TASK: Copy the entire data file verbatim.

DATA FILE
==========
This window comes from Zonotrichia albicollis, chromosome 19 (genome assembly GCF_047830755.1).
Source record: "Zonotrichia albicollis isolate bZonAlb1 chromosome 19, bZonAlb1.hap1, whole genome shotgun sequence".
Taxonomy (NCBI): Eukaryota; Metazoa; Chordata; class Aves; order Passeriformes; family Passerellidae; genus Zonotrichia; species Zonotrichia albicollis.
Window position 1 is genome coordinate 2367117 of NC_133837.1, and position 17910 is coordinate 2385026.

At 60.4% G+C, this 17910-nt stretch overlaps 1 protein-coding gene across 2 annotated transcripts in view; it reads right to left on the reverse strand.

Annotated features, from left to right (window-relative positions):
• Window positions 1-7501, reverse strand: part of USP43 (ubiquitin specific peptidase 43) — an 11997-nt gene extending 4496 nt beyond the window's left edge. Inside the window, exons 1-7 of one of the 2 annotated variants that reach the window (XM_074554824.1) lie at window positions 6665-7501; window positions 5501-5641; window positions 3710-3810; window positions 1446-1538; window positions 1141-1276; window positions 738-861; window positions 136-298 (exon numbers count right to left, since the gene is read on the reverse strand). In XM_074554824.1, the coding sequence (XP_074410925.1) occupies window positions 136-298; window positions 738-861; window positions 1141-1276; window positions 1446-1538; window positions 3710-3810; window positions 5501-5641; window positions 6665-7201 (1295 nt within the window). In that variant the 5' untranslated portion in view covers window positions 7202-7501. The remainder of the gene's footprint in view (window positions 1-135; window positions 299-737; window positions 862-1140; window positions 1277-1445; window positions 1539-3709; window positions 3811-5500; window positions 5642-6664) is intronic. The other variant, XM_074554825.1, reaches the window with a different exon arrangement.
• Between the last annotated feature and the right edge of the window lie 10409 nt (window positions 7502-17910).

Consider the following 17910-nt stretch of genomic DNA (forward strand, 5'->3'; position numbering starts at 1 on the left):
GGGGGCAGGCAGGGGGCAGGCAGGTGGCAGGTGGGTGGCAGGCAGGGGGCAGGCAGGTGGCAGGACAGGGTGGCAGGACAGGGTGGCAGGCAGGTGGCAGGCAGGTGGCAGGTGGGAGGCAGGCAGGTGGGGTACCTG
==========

This window comes from Zonotrichia albicollis, chromosome 19 (genome assembly GCF_047830755.1).
Source record: "Zonotrichia albicollis isolate bZonAlb1 chromosome 19, bZonAlb1.hap1, whole genome shotgun sequence".
Taxonomy (NCBI): Eukaryota; Metazoa; Chordata; class Aves; order Passeriformes; family Passerellidae; genus Zonotrichia; species Zonotrichia albicollis.
Window position 1 is genome coordinate 2367117 of NC_133837.1, and position 17910 is coordinate 2385026.

At 60.4% G+C, this 17910-nt stretch overlaps 1 protein-coding gene across 2 annotated transcripts in view; it reads right to left on the reverse strand.

Annotated features, from left to right (window-relative positions):
• Window positions 1-7501, reverse strand: part of USP43 (ubiquitin specific peptidase 43) — an 11997-nt gene extending 4496 nt beyond the window's left edge. Inside the window, exons 1-7 of one of the 2 annotated variants that reach the window (XM_074554824.1) lie at window positions 6665-7501; window positions 5501-5641; window positions 3710-3810; window positions 1446-1538; window positions 1141-1276; window positions 738-861; window positions 136-298 (exon numbers count right to left, since the gene is read on the reverse strand). In XM_074554824.1, the coding sequence (XP_074410925.1) occupies window positions 136-298; window positions 738-861; window positions 1141-1276; window positions 1446-1538; window positions 3710-3810; window positions 5501-5641; window positions 6665-7201 (1295 nt within the window). In that variant the 5' untranslated portion in view covers window positions 7202-7501. The remainder of the gene's footprint in view (window positions 1-135; window positions 299-737; window positions 862-1140; window positions 1277-1445; window positions 1539-3709; window positions 3811-5500; window positions 5642-6664) is intronic. The other variant, XM_074554825.1, reaches the window with a different exon arrangement.
• Between the last annotated feature and the right edge of the window lie 10409 nt (window positions 7502-17910).

Consider the following 17910-nt stretch of genomic DNA (forward strand, 5'->3'; position numbering starts at 1 on the left):
GGGGGCAGGCAGGGGGCAGGCAGGTGGCAGGTGGGTGGCAGGCAGGGGGCAGGCAGGTGGCAGGACAGGGTGGCAGGACAGGGTGGCAGGCAGGTGGCAGGCAGGTGGCAGGTGGGAGGCAGGCAGGTGGGGTACCTG